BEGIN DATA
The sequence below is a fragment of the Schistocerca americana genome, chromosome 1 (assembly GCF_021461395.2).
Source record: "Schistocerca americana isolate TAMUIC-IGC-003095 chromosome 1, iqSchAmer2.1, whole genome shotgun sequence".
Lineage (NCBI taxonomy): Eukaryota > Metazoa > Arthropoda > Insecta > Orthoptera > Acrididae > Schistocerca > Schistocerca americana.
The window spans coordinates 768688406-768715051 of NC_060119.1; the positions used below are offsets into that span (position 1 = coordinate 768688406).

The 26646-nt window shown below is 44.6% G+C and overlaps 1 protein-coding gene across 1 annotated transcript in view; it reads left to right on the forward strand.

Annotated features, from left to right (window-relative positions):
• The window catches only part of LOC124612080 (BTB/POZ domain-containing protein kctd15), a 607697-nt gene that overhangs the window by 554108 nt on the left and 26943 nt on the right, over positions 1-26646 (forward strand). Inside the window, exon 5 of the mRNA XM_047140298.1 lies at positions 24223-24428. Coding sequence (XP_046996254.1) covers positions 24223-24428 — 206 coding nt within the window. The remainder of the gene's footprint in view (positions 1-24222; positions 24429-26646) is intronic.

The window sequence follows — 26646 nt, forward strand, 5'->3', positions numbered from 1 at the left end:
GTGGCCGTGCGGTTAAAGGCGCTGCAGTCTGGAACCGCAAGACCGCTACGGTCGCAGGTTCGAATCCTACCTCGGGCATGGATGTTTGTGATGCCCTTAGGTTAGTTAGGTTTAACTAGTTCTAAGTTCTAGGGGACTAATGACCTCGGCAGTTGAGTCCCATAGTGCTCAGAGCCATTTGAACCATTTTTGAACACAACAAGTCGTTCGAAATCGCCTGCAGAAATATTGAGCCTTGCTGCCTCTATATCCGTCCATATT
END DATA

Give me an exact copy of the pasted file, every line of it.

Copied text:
The sequence below is a fragment of the Schistocerca americana genome, chromosome 1 (assembly GCF_021461395.2).
Source record: "Schistocerca americana isolate TAMUIC-IGC-003095 chromosome 1, iqSchAmer2.1, whole genome shotgun sequence".
Lineage (NCBI taxonomy): Eukaryota > Metazoa > Arthropoda > Insecta > Orthoptera > Acrididae > Schistocerca > Schistocerca americana.
The window spans coordinates 768688406-768715051 of NC_060119.1; the positions used below are offsets into that span (position 1 = coordinate 768688406).

The 26646-nt window shown below is 44.6% G+C and overlaps 1 protein-coding gene across 1 annotated transcript in view; it reads left to right on the forward strand.

Annotated features, from left to right (window-relative positions):
• The window catches only part of LOC124612080 (BTB/POZ domain-containing protein kctd15), a 607697-nt gene that overhangs the window by 554108 nt on the left and 26943 nt on the right, over positions 1-26646 (forward strand). Inside the window, exon 5 of the mRNA XM_047140298.1 lies at positions 24223-24428. Coding sequence (XP_046996254.1) covers positions 24223-24428 — 206 coding nt within the window. The remainder of the gene's footprint in view (positions 1-24222; positions 24429-26646) is intronic.

The window sequence follows — 26646 nt, forward strand, 5'->3', positions numbered from 1 at the left end:
GTGGCCGTGCGGTTAAAGGCGCTGCAGTCTGGAACCGCAAGACCGCTACGGTCGCAGGTTCGAATCCTACCTCGGGCATGGATGTTTGTGATGCCCTTAGGTTAGTTAGGTTTAACTAGTTCTAAGTTCTAGGGGACTAATGACCTCGGCAGTTGAGTCCCATAGTGCTCAGAGCCATTTGAACCATTTTTGAACACAACAAGTCGTTCGAAATCGCCTGCAGAAATATTGAGCCTTGCTGCCTCTATATCCGTCCATATT